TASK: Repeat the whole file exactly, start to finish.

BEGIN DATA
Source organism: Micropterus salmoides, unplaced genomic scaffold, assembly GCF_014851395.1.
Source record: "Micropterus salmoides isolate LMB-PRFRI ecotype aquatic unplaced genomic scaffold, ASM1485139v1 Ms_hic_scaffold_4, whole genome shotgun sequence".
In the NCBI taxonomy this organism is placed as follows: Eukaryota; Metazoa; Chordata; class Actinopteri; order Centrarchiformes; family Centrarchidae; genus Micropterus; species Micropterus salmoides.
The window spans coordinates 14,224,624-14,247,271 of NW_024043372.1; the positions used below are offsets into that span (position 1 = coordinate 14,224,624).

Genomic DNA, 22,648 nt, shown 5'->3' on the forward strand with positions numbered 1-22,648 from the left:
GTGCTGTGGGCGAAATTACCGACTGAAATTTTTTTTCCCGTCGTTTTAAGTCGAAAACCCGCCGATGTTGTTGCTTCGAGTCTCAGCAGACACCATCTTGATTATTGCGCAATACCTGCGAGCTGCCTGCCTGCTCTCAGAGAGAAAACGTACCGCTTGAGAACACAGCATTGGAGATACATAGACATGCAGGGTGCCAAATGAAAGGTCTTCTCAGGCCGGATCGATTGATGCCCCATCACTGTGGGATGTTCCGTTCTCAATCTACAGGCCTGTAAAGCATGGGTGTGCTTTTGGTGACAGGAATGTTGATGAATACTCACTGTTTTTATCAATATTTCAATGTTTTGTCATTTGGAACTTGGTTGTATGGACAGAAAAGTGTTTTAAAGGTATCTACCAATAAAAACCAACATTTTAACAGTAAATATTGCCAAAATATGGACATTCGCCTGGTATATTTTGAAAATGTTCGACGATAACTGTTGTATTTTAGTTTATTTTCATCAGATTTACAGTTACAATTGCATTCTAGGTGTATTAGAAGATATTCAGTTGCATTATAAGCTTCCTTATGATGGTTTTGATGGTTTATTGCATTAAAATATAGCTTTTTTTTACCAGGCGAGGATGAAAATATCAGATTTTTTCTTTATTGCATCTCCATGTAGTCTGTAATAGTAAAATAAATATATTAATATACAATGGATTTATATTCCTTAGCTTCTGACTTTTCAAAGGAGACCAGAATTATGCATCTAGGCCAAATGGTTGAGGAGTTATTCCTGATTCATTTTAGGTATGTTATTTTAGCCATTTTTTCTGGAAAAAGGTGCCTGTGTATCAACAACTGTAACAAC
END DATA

Source organism: Micropterus salmoides, unplaced genomic scaffold, assembly GCF_014851395.1.
Source record: "Micropterus salmoides isolate LMB-PRFRI ecotype aquatic unplaced genomic scaffold, ASM1485139v1 Ms_hic_scaffold_4, whole genome shotgun sequence".
In the NCBI taxonomy this organism is placed as follows: Eukaryota; Metazoa; Chordata; class Actinopteri; order Centrarchiformes; family Centrarchidae; genus Micropterus; species Micropterus salmoides.
The window spans coordinates 14,224,624-14,247,271 of NW_024043372.1; the positions used below are offsets into that span (position 1 = coordinate 14,224,624).

Genomic DNA, 22,648 nt, shown 5'->3' on the forward strand with positions numbered 1-22,648 from the left:
GTGCTGTGGGCGAAATTACCGACTGAAATTTTTTTTCCCGTCGTTTTAAGTCGAAAACCCGCCGATGTTGTTGCTTCGAGTCTCAGCAGACACCATCTTGATTATTGCGCAATACCTGCGAGCTGCCTGCCTGCTCTCAGAGAGAAAACGTACCGCTTGAGAACACAGCATTGGAGATACATAGACATGCAGGGTGCCAAATGAAAGGTCTTCTCAGGCCGGATCGATTGATGCCCCATCACTGTGGGATGTTCCGTTCTCAATCTACAGGCCTGTAAAGCATGGGTGTGCTTTTGGTGACAGGAATGTTGATGAATACTCACTGTTTTTATCAATATTTCAATGTTTTGTCATTTGGAACTTGGTTGTATGGACAGAAAAGTGTTTTAAAGGTATCTACCAATAAAAACCAACATTTTAACAGTAAATATTGCCAAAATATGGACATTCGCCTGGTATATTTTGAAAATGTTCGACGATAACTGTTGTATTTTAGTTTATTTTCATCAGATTTACAGTTACAATTGCATTCTAGGTGTATTAGAAGATATTCAGTTGCATTATAAGCTTCCTTATGATGGTTTTGATGGTTTATTGCATTAAAATATAGCTTTTTTTTACCAGGCGAGGATGAAAATATCAGATTTTTTCTTTATTGCATCTCCATGTAGTCTGTAATAGTAAAATAAATATATTAATATACAATGGATTTATATTCCTTAGCTTCTGACTTTTCAAAGGAGACCAGAATTATGCATCTAGGCCAAATGGTTGAGGAGTTATTCCTGATTCATTTTAGGTATGTTATTTTAGCCATTTTTTCTGGAAAAAGGTGCCTGTGTATCAACAACTGTAACAAC